This is NOT a recreational area in the sense that you can play football or run around like a banshee. Even picnicking is problematic, as there are almost no tables. But if like seeing a meter-wide blue heron landing in a pond, or a dozen turtles getting a sunny warm-up; then this is your place.

There ARE a couple dozen places to visit in the Philly area that are more unique or more appropriate for a visitor than this place -- wildlife refuges are all over the country. But if you're looking for a place to relax amongst nature for a couple hours, and don't want to spend three hours driving for an hour of relaxation, then this is your place.

Website: http://www.fws.gov/heinz/welcome.htm

Review Helpfulness: 2.5 out of 5 stars

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  • Updated Mar 24, 2010
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Three Reasons to Come Here Valley Forge Review

1) This place is of historic interest, strangely enough, because of what DIDN'T happen here. Namely, in the winter of 1777-1778, the Continental Army did NOT fall apart, as it very easily could have.
Alexander Hamilton, in charge of getting supplies to the army, found out what happens when you have no strong, central government to manage threats to American security or values. Thousands of soldiers went weeks without adequate food, clothing, shelter, warmth, or medical attention. None of them received anything of material value for their suffering -- the phrase "Worthless as a continental dollar" came from the worth of their "pay" -- and none had any guarantee that this misery would lead to anything worth dying for. Indeed, since General Washington's army had been beaten (often badly) in every major battle it had with the British, it was perfectly reasonable to think there was no hope of this army winning this war. Worse, it was an army in name only. There was no centralized training, discipline, or command structure -- more like several separate armies, with little sense of connection between them.
Yet SOMEHOW this (literally) rag-tag group held together. By spring, it was more disciplined than ever before; by the summer of 1778, it could take on British troops as equals.

This fact of survival through misery makes Valley Forge an important symbol of American resolve. You won't find much here of direct historical interest, but you may well be awe-struck by how Washington's Army avoided catastrophe.

2) Because the area is considered almost sacred soil, no development has occurred on these fields for over a century -- it has been park land since 1893. As such, you can actually get a little bit of nature here. Fields and forests are all around, and deer roam freely. If you want a quiet break from the noise of Philly, come here for an afternoon.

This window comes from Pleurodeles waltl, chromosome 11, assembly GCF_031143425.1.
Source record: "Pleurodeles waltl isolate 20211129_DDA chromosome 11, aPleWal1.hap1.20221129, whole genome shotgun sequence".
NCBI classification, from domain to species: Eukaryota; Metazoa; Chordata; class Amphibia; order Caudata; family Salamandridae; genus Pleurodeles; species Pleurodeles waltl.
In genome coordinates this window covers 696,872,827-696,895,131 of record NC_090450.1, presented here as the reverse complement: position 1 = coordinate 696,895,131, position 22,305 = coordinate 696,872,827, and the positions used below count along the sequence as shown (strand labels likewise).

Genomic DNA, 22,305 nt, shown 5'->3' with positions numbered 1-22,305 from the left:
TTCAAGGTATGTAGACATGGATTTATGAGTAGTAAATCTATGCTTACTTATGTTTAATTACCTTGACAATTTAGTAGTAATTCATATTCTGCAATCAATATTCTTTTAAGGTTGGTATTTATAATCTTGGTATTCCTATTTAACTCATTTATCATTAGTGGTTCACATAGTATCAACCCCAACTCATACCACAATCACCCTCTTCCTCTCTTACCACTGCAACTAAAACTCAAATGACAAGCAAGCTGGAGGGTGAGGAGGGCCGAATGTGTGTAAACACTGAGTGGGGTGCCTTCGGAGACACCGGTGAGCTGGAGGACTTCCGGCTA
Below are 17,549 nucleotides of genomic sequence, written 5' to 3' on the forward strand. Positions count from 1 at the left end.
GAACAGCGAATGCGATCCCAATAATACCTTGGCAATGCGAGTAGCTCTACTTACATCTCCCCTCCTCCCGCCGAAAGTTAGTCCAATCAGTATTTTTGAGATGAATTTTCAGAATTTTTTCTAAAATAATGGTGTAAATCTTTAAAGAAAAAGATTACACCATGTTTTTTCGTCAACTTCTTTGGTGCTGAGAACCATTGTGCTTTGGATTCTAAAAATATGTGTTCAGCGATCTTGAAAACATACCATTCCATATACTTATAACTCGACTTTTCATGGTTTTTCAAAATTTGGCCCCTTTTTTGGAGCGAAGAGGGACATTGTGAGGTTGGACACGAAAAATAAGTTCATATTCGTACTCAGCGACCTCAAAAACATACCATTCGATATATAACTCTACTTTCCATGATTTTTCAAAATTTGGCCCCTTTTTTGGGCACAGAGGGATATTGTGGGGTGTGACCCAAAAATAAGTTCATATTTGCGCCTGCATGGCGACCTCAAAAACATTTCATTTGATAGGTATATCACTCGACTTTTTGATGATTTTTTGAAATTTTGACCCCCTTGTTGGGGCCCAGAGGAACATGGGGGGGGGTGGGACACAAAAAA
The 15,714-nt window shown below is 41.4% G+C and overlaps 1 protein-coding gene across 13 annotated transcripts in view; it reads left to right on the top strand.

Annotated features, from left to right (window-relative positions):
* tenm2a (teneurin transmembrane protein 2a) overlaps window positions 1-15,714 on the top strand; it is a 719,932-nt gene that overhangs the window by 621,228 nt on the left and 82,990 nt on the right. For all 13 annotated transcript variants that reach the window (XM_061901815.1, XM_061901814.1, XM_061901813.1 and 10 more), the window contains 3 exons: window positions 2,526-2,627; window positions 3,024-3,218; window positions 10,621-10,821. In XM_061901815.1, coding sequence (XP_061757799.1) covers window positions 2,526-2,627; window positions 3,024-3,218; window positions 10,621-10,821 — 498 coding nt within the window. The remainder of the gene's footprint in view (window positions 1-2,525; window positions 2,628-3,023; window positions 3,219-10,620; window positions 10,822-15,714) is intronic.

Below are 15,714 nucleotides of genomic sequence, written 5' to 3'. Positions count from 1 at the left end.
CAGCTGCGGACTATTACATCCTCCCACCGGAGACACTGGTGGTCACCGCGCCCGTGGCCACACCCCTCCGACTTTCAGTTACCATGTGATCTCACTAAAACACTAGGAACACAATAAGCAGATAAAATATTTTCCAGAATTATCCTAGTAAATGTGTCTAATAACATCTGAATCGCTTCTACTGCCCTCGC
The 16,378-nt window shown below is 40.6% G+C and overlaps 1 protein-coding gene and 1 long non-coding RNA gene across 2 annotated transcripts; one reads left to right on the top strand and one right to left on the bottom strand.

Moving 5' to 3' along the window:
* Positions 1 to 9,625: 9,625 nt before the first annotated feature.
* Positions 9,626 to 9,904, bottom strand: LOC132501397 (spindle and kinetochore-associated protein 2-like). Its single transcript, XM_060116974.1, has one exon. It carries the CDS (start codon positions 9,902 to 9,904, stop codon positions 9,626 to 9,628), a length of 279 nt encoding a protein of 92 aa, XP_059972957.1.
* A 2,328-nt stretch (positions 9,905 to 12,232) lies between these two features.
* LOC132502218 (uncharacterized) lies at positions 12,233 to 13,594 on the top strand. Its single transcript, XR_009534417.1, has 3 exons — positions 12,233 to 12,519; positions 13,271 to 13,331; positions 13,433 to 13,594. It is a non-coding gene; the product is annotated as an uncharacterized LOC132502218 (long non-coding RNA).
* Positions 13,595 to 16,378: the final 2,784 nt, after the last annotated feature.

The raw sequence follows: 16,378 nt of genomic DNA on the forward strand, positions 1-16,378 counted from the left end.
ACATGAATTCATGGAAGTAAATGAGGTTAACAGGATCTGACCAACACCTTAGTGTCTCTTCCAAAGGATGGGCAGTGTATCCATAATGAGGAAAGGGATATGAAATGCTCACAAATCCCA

3) Because development has been deliberately stymied in this area, recreation opportunities abound. You can hike, bike, or skate for a couple hours; or take the Schuylkill River Trail all the way to Market Street in downtown.

It's an odd juxtapositon here: solemn history, quiet contemplation, roller-bladers zipping down the trails. It's not easy for the park to balance all these demands for its use, as it's never clear the real "purpose" of the park. But, if you're looking for any of the above, you'll find them here.

Website: http://www.nps.gov/vafo

Review Helpfulness: 2.5 out of 5 stars

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  • Updated Mar 1, 2010
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Absolute Must-see for Fans of Wyeth Brandywine River Museum Review

This is the place where three generations of the Wyeth family created their art work, and the collection for their work here is unsurpassed anywhere else. You can see their art work, you can visit their very studio, or you can just get a sense of the area that inspired them.

There are collection from other artists, and changing galleries on interesting topics. But, if you're not into any of the Wyeth paintings, this place isn't worth the effort.

But if you ARE, then you can't miss this place.

Website: http://www.brandywinemuseum.org

Review Helpfulness: 2.5 out of 5 stars

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  • Written Mar 1, 2010